Stylistically Correct

Last month I had a client call and report that she had a new staff member who was an awesome writer. “Would it be okay if he did some of their collateral and then have me edit it?” she asked.

Even if you decide to write your own marketing materials, having them edited and proofed by a third-party unbiased professional is an important and critical step to publishing. When I reviewed his materials I found repeated inconsistencies in usage of style (serial commas, hyphenation, ordinals, abbreviations, etc.). I prefer to follow the guidelines published by the Associated Press in their Stylebook and Libel Manual. These are the same rules that most reporters use and there is a special section dedicating to writing for business. The book is updated frequently (2007 release scheduled for this summer) to account for the ever-expanding English language. I still have my 1988 edition but it doesn’t quite address the new terminology of the Internet age as well as the 2006 version.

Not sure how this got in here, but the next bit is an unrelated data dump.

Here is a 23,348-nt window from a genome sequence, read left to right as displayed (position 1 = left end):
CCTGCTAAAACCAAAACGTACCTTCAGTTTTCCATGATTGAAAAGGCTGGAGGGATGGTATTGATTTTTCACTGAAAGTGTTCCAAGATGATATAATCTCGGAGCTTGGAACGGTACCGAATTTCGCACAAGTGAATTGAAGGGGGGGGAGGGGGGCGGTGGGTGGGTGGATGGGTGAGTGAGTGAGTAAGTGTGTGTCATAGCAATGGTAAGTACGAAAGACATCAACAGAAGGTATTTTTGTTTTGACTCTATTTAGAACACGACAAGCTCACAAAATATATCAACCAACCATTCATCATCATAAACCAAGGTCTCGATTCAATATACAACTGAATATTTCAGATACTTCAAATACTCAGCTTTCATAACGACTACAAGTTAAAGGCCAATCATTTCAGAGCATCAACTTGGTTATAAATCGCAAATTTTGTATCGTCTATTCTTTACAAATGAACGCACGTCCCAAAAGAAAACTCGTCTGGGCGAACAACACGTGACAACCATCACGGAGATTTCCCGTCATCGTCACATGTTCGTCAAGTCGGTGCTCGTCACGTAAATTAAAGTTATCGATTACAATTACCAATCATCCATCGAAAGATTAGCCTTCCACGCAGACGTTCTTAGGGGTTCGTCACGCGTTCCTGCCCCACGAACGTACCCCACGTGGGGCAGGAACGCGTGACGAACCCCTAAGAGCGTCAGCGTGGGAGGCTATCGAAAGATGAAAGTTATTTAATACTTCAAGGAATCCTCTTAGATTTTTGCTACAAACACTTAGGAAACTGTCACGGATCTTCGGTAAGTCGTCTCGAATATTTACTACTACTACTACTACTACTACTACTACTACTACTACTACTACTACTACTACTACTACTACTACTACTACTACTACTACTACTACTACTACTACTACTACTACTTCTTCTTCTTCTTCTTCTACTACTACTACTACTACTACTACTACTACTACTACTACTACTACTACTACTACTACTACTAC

Will purchasing an AP Stylebook make you a great writer? Probably not, but it will help to ensure a professional appearance to whatever you may be creating. And it would have solved the problem of another client who called yesterday to inquire: Is it better to abbreviate 1,000,000 as 1M or 1MM? AP says neither; write it out as 1 million.

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